Dane Hamann works as an editor for a textbook publisher in the southwest suburbs of Chicago. He received his MFA in Creative Writing from Northwestern University, where he also serves as the poetry editor of TriQuarterly.

Sutra Press: Where did you grow up? Does environment and place play an essential role within your writing?

Dane Hamann: I grew up mainly in the Chicagoland area as well as in and around the Twin Cities. I spent some formative summers in Denver, but I feel the most at home in the Great Lakes region. I’ve been fortunate to grow up with opportunities to explore and become attuned with cities and neighborhoods as well as forest preserves and other wild places. Recently, I’ve been thinking about these environments and mapping them through my writing (and to a lesser extent art). It’s really interesting to consider how we make space in our natural and built environments for not only our physical presence but also our cognitive presence.

SP: You’re the Poetry Editor for TriQuarterly. How has this influenced your work?

DH: It’s been such a privilege to serve as the poetry editor for TriQuarterly for the past several years. I’m forever indebted to the faculty advisor and director for asking me to submit a letter of interest after I had earned my MFA. Not only has my time at TriQuarterly been an influential learning experience, it has also kept me involved in a literary world that I’ve just begun to explore. Poetry was sort of a sudden thing for me. I started at a different MFA program, where I planned to focus on creative nonfiction. It sounds cliché but when I was asked to write my first poem in the introductory class for first-year MFA students, everything just clicked. After the semester was over, I left that program (which I loved, incidentally), moved back to Illinois for a job at a publishing company, spent a few months polishing the few poems I had written, and applied to Northwestern’s program for poetry. I credit my professors and fellow students at Northwestern for expanding my reading list, but the diversity of voices, styles, and experiences I’m exposed to at TriQuarterly is incredibly vast. We receive so much great work, and each submission provides insight into the craft of writing poetry. I think editing for TriQuarterly has really helped my own work grow and mature. I believe that there’s tremendous value in editing, or at least reading submissions, for a literary magazine for every writer, regardless of experience or level of writing success.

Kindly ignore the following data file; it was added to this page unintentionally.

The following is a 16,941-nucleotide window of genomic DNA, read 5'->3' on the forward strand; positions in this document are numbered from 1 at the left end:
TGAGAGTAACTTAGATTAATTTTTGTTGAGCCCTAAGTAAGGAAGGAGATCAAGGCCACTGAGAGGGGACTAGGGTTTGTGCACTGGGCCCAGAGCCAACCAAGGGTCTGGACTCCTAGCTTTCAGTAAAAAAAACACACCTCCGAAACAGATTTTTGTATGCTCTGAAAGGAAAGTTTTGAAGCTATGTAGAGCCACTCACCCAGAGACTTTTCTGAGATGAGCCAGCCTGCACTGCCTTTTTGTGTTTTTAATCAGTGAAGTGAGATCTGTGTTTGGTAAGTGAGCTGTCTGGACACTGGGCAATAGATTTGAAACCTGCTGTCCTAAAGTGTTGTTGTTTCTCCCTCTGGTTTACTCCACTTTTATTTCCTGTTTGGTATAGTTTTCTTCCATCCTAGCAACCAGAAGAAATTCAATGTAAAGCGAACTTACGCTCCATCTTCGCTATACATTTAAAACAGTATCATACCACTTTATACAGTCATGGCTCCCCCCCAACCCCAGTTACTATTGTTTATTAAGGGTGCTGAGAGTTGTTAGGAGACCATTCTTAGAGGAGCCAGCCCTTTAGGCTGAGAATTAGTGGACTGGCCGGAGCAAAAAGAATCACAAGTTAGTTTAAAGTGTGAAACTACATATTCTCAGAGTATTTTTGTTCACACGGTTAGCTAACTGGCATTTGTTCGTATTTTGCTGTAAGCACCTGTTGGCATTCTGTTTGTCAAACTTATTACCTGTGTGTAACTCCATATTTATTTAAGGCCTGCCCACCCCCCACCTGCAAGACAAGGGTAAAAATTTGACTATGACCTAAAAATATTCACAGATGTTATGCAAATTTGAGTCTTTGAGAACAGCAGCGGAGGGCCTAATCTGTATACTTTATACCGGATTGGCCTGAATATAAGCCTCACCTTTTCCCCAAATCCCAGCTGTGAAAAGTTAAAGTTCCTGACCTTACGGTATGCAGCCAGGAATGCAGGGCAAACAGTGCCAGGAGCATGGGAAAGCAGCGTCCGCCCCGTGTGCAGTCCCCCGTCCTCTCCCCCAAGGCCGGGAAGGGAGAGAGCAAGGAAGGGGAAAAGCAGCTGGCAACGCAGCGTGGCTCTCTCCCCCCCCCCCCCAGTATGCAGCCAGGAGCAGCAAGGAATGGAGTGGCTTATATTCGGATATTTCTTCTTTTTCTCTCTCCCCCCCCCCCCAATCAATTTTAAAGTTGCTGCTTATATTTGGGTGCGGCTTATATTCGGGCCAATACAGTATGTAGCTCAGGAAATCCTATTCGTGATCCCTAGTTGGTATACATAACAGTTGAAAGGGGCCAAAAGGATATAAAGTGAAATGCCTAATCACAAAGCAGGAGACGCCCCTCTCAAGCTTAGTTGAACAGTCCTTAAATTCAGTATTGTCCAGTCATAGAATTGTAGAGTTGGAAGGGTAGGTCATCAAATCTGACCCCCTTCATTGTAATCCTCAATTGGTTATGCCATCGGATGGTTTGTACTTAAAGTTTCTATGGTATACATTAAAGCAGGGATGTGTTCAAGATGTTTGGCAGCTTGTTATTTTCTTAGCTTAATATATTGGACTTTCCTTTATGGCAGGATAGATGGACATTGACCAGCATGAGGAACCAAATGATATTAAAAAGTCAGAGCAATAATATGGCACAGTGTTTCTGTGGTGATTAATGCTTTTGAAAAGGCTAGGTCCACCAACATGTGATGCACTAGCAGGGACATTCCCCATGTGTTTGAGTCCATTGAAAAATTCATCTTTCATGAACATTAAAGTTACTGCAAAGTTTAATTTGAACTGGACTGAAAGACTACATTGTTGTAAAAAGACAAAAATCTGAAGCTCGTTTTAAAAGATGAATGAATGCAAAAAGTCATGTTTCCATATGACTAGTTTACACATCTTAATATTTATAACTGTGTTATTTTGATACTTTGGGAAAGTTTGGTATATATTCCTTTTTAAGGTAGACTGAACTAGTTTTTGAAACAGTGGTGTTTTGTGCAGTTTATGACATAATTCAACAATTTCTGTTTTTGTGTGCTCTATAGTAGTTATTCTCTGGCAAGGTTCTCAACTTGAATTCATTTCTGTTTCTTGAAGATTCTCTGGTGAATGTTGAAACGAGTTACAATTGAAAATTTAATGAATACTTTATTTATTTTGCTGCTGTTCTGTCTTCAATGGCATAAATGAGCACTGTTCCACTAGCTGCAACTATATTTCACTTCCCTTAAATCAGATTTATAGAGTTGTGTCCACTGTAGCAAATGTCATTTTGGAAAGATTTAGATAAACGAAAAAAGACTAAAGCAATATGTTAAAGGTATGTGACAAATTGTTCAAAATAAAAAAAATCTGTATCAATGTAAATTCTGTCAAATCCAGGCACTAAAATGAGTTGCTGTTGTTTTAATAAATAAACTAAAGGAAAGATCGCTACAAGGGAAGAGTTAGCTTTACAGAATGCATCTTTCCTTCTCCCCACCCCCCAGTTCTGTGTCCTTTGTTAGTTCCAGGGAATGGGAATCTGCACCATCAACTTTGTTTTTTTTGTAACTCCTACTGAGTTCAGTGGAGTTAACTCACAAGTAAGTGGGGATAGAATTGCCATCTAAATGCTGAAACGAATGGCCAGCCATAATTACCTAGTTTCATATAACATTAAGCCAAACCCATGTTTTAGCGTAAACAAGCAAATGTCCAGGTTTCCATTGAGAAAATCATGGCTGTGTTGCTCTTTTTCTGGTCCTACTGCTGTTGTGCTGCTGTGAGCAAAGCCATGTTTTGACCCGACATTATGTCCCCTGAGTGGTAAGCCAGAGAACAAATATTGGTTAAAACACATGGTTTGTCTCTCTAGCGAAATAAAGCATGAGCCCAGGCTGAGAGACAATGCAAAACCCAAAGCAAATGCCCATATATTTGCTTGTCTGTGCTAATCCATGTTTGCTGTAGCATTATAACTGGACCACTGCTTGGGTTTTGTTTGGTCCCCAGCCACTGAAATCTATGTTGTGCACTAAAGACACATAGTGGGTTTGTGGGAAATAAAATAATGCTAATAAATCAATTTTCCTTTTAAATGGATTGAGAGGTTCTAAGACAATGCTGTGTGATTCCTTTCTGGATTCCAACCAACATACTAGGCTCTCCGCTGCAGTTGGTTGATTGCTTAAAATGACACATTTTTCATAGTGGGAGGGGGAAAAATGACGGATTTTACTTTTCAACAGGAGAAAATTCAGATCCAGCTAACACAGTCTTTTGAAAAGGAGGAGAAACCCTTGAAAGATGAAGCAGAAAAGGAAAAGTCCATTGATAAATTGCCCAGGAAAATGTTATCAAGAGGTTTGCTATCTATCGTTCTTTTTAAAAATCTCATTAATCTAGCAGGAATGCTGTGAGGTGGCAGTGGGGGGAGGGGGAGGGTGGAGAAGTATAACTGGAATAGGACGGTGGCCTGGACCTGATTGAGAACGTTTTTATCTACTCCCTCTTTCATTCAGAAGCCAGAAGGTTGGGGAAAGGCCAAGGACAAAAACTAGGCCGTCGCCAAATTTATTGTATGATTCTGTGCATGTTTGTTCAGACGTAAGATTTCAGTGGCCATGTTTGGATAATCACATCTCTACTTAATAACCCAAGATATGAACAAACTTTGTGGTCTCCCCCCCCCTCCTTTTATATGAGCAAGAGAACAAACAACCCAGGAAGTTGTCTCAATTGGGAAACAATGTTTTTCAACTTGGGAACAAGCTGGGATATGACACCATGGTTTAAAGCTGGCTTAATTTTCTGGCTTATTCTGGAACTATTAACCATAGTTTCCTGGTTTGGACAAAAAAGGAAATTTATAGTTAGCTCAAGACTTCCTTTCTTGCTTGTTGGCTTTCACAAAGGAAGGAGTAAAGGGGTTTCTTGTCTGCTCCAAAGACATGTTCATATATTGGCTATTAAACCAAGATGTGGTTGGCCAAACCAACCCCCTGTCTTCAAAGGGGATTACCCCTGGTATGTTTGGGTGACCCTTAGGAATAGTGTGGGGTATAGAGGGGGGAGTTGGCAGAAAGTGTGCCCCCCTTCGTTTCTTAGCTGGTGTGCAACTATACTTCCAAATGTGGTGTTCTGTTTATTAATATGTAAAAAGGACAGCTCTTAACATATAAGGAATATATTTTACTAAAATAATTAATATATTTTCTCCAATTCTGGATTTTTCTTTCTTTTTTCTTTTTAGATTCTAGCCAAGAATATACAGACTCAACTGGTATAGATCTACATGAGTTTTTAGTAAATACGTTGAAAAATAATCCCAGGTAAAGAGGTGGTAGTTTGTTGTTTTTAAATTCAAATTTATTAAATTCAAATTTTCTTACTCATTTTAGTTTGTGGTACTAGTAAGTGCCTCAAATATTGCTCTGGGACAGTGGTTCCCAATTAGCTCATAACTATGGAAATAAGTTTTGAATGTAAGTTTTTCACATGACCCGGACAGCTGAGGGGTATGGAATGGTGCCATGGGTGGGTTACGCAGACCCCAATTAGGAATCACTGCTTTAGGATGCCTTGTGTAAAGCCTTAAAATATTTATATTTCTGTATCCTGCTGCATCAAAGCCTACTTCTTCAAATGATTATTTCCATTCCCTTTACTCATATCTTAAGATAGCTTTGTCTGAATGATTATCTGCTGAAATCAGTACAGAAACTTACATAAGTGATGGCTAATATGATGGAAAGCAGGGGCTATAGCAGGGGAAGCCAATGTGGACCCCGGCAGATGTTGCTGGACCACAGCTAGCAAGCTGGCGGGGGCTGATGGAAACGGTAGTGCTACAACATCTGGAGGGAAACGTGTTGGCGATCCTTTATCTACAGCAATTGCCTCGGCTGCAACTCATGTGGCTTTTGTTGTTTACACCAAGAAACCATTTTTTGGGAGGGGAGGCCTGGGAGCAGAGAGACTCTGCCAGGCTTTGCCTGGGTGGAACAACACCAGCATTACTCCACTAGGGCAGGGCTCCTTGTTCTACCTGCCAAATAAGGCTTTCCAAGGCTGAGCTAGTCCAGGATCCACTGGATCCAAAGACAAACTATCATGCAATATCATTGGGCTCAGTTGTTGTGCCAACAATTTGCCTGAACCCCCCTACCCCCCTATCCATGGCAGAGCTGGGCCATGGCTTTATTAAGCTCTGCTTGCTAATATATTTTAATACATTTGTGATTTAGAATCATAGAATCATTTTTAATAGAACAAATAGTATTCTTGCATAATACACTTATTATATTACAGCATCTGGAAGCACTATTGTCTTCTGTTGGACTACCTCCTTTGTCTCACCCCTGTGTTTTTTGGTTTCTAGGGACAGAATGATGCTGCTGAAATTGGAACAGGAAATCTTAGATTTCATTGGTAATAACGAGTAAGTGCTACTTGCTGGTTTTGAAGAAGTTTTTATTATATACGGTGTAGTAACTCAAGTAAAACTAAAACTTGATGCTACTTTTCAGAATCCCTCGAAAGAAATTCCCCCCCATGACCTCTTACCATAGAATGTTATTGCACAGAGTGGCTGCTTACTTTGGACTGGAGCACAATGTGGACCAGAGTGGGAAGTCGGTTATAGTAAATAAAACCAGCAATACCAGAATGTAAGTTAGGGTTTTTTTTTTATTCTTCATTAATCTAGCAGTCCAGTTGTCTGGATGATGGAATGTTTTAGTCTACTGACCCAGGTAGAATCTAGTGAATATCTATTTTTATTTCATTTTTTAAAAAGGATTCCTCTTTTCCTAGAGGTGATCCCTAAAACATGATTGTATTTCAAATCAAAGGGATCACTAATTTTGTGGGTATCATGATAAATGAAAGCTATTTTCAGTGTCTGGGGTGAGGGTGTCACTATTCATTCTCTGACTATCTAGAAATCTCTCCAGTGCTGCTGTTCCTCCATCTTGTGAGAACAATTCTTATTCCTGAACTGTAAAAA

SP: What inspired you to write this chapbook, Q&A?

DH: This chapbook evolved from an idea I had during my graduate school days. I don’t remember what exactly inspired it, but I planned on writing a chapbook of faux-interviews with a bunch of my most beloved poetry collections. That version of the chapbook was going to include centos that used individual words, rather than full or partial lines, from these collections to explore my interpretation of the poems within or their influence on me. The three centos in the current Q&A are the most realized pieces of that project. It takes me a long time to finish a project, so it sat while I picked up other ideas and continued to write. By the time I was ready to return to the project, I had many other poems that seemed to be offshoots of the questions that I was asking in those three centos. A dialogue had developed in the intervening years that I wasn’t even aware of until I sat down and went through my files of drafts. That was a lovely feeling of discovery (and relief that those years of work were proving valuable).

SP: What inspired you to use the dichotomous theme of questions-and-answers?